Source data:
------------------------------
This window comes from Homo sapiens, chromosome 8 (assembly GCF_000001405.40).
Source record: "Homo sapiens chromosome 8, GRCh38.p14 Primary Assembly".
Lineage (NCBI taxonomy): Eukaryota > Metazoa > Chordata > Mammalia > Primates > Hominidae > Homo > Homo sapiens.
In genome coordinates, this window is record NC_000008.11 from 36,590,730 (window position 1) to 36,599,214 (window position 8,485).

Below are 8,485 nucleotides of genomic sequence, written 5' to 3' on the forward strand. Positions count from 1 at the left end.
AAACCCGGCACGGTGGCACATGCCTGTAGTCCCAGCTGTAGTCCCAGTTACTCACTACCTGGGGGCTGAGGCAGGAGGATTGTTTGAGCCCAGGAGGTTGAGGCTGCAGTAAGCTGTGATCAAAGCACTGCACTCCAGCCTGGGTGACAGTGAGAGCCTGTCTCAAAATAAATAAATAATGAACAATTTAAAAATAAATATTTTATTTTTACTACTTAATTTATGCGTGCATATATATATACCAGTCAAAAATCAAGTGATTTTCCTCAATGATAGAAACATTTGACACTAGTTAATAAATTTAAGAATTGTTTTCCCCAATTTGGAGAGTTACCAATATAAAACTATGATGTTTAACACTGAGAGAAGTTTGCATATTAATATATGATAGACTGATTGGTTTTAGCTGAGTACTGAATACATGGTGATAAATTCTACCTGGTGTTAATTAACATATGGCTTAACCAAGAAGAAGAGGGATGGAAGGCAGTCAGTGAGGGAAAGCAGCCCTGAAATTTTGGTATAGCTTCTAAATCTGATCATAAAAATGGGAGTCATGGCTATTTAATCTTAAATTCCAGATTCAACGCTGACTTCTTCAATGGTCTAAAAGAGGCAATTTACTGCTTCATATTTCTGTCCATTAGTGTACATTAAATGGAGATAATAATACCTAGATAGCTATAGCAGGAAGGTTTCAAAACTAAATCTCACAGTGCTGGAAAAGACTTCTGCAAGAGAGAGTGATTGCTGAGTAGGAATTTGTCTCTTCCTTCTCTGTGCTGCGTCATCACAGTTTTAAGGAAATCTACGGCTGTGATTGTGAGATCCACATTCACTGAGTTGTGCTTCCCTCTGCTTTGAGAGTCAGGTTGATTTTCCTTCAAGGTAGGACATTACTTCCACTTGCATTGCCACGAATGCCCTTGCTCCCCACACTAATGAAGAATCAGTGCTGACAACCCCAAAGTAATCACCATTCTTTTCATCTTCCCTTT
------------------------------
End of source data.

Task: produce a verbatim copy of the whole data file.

This window comes from Homo sapiens, chromosome 8 (assembly GCF_000001405.40).
Source record: "Homo sapiens chromosome 8, GRCh38.p14 Primary Assembly".
Lineage (NCBI taxonomy): Eukaryota > Metazoa > Chordata > Mammalia > Primates > Hominidae > Homo > Homo sapiens.
In genome coordinates, this window is record NC_000008.11 from 36,590,730 (window position 1) to 36,599,214 (window position 8,485).

Below are 8,485 nucleotides of genomic sequence, written 5' to 3' on the forward strand. Positions count from 1 at the left end.
AAACCCGGCACGGTGGCACATGCCTGTAGTCCCAGCTGTAGTCCCAGTTACTCACTACCTGGGGGCTGAGGCAGGAGGATTGTTTGAGCCCAGGAGGTTGAGGCTGCAGTAAGCTGTGATCAAAGCACTGCACTCCAGCCTGGGTGACAGTGAGAGCCTGTCTCAAAATAAATAAATAATGAACAATTTAAAAATAAATATTTTATTTTTACTACTTAATTTATGCGTGCATATATATATACCAGTCAAAAATCAAGTGATTTTCCTCAATGATAGAAACATTTGACACTAGTTAATAAATTTAAGAATTGTTTTCCCCAATTTGGAGAGTTACCAATATAAAACTATGATGTTTAACACTGAGAGAAGTTTGCATATTAATATATGATAGACTGATTGGTTTTAGCTGAGTACTGAATACATGGTGATAAATTCTACCTGGTGTTAATTAACATATGGCTTAACCAAGAAGAAGAGGGATGGAAGGCAGTCAGTGAGGGAAAGCAGCCCTGAAATTTTGGTATAGCTTCTAAATCTGATCATAAAAATGGGAGTCATGGCTATTTAATCTTAAATTCCAGATTCAACGCTGACTTCTTCAATGGTCTAAAAGAGGCAATTTACTGCTTCATATTTCTGTCCATTAGTGTACATTAAATGGAGATAATAATACCTAGATAGCTATAGCAGGAAGGTTTCAAAACTAAATCTCACAGTGCTGGAAAAGACTTCTGCAAGAGAGAGTGATTGCTGAGTAGGAATTTGTCTCTTCCTTCTCTGTGCTGCGTCATCACAGTTTTAAGGAAATCTACGGCTGTGATTGTGAGATCCACATTCACTGAGTTGTGCTTCCCTCTGCTTTGAGAGTCAGGTTGATTTTCCTTCAAGGTAGGACATTACTTCCACTTGCATTGCCACGAATGCCCTTGCTCCCCACACTAATGAAGAATCAGTGCTGACAACCCCAAAGTAATCACCATTCTTTTCATCTTCCCTTT